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The wait is over – community right to challenge

Tuesday July 17th, 2012

The Localism Act is with us and, as of 27 June 2012, the community right to challenge is in effect.

David Hansom looks at the impact of this legislation, which aims to devolve power from central government to individuals, communities, voluntary organisations and local councils as part of the Big Society agenda.

The Localism Act 2011 gives community, charitable and voluntary groups, parish councils and local authority employees the right to submit an ‘expression of interest’ in taking over and running a service provided by a ‘relevant authority’ (which includes county, district and London borough councils) by explaining how they could run local services more effectively. The Act ensures that a challenge will need to be considered by a relevant authority, who must respond in writing either accepting the challenge or rejecting it. The Secretary of State has the power to provide support, assistance and guidance to the relevant bodies that propose to challenge.

While a local authority may accept a challenge raised under an expression of interest, this does not necessarily mean the group who raised the issue will be able to run that service. It is important for authorities to ensure they complete a fully compliant procurement process open to all, including both the group who raised the initial expression of interest and the private sector.

The resource and timing impact is clear to see – relevant authorities cannot circumvent the procurement rules under this right to challenge. While many of the services procured may be Part B services (so, at least currently, subject to a less onerous procurement regime), this will stretch already busy procurement teams even further.

In practice, the newly formed community group may not be the best provider of services when judged against other, more established competitors. If standard pre-qualification questionnaires are used, there is a real risk of such entities falling at the first hurdle if they are not able to demonstrate the typically required three years’ accounts or wider track record.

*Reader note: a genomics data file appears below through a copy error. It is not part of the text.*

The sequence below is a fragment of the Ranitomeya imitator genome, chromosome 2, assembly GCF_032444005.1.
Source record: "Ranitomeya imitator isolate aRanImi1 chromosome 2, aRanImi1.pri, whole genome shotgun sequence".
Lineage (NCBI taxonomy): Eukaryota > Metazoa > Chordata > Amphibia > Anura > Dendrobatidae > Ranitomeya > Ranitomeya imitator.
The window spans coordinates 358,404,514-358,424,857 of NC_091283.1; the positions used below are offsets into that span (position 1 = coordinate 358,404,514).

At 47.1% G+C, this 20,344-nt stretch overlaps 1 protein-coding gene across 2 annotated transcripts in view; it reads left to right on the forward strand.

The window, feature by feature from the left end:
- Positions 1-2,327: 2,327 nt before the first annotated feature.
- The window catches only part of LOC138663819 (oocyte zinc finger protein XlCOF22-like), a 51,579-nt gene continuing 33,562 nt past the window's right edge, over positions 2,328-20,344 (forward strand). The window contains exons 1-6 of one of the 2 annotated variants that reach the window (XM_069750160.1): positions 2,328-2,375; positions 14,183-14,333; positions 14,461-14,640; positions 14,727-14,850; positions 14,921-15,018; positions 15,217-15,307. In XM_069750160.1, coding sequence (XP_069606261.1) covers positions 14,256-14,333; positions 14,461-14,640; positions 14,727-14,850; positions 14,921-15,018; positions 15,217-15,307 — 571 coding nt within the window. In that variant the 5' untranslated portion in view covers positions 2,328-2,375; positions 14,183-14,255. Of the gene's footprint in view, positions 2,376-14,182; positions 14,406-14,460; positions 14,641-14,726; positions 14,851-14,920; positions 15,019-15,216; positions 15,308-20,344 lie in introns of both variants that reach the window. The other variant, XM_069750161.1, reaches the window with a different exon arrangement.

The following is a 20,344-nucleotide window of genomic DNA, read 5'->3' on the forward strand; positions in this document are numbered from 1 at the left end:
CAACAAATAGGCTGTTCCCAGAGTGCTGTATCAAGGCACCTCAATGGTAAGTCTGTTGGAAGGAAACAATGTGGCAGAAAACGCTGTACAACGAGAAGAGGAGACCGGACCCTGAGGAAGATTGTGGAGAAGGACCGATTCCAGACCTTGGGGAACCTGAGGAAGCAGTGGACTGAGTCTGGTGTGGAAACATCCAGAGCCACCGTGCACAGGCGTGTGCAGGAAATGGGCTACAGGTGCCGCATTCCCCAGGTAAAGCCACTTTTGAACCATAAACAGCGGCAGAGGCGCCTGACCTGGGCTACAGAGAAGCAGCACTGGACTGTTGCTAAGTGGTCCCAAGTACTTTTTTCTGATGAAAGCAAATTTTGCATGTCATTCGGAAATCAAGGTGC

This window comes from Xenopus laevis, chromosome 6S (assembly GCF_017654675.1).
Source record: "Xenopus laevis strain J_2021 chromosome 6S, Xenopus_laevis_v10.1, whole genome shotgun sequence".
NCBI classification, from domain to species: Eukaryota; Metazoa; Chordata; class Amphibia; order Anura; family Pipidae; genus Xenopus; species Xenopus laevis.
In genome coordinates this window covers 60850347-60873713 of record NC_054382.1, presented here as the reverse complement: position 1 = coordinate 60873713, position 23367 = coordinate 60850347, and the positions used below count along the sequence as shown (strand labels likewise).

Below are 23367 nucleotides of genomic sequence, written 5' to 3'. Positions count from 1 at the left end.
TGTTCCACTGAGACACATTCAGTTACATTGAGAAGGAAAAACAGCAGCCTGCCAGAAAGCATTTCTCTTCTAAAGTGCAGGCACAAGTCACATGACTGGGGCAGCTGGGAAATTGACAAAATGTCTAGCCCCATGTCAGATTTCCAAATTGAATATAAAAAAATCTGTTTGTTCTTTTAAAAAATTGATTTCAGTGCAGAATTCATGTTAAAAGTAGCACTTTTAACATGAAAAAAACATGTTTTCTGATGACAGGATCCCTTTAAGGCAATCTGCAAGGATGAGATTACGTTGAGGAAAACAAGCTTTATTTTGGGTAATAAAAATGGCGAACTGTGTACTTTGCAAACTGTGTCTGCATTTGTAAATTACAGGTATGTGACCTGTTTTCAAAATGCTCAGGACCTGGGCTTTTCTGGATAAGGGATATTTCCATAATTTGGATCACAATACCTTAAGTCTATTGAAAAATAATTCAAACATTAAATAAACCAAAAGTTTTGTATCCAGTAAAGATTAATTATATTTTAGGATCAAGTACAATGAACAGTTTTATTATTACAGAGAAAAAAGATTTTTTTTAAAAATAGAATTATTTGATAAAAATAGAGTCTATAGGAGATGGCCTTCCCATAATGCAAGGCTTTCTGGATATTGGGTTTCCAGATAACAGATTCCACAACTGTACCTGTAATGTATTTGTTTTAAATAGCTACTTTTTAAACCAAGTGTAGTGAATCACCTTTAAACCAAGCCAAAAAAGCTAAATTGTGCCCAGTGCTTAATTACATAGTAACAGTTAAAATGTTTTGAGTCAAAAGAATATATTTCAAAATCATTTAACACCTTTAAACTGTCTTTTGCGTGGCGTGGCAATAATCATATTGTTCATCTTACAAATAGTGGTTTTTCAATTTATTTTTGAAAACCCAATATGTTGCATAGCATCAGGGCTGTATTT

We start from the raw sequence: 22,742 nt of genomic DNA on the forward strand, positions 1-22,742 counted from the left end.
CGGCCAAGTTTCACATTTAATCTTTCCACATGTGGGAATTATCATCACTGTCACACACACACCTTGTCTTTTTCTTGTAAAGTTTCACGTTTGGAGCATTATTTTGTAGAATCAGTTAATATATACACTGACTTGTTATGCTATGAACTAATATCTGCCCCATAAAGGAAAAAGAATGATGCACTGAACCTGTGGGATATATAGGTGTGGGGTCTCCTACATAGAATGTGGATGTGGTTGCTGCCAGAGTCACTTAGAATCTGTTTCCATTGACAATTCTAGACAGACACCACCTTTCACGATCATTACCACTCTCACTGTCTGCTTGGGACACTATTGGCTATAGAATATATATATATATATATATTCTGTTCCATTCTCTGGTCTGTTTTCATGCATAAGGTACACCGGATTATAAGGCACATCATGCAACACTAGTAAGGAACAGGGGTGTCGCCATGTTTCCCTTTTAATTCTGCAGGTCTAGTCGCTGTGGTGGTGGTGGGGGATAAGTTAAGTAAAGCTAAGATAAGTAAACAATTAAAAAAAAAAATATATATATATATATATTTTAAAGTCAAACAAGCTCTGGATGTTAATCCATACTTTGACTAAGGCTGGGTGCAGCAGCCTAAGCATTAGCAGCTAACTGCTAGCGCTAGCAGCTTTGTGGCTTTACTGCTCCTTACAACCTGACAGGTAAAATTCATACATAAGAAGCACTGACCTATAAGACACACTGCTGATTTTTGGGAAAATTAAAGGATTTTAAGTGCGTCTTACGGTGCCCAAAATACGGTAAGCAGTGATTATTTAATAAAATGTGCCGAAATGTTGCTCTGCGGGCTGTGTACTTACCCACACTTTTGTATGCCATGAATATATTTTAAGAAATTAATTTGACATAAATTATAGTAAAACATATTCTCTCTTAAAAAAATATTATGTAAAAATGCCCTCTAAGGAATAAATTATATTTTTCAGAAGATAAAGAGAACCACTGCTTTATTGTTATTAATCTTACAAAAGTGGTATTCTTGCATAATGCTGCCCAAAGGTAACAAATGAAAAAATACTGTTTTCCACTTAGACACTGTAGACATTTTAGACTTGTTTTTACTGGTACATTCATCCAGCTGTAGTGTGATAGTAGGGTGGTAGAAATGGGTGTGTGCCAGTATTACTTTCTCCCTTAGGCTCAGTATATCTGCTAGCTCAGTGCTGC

This means more work for contracting authorities in making sure that the procurement process used follows the Public Contracts Regulations/EU Directive, but also that the documents used are relevant and proportionate to what is being procured.

Even if the community group is not successful, the right to challenge could lead to a more collaborative approach between voluntary/local groups and local authorities, giving the chance for such groups to suggest ways for improvement. In this way, authorities can use local groups to help shape and mould procurement processes and service delivery with local issues at their heart.

While there have been concerns expressed as to whether or not this new innovation will be successful, the Social Investment Business (in partnership with Locality and the Association of Chief Executives of Voluntary Organisations) intends to deliver a three-year support programme worth £11.5 million including a dedicated advice phone line. Grants will also be available to help groups to use the new right and bid to run local public services.

The right to challenge brings with it its own trials for both the groups who take advantage of it and who will now increasingly be exposed to procurement processes and undertaking the running of such services, and the authorities who will not only be under an obligation to respond to such challenges but may also see an increase in the services going out for tender.

Despite mixed views from commentators, the introduction of this right can be seen by many as an opportunity for charities and other groups to influence and improve services and enter markets often previously seen as being closed off to them. As such, the opportunity that it offers authorities and other bodies is to explore new and innovative ways to deliver the services they provide. We live in interesting times.

David Hansom is a partner and head of Veale Wasbrough Vizards’ specialist public sector team. For more information or advice on this or any other procurement issue, he can be contacted on 0207 665 0808 or dhansom@vwv.co.uk. Website: www.vwv.co.uk

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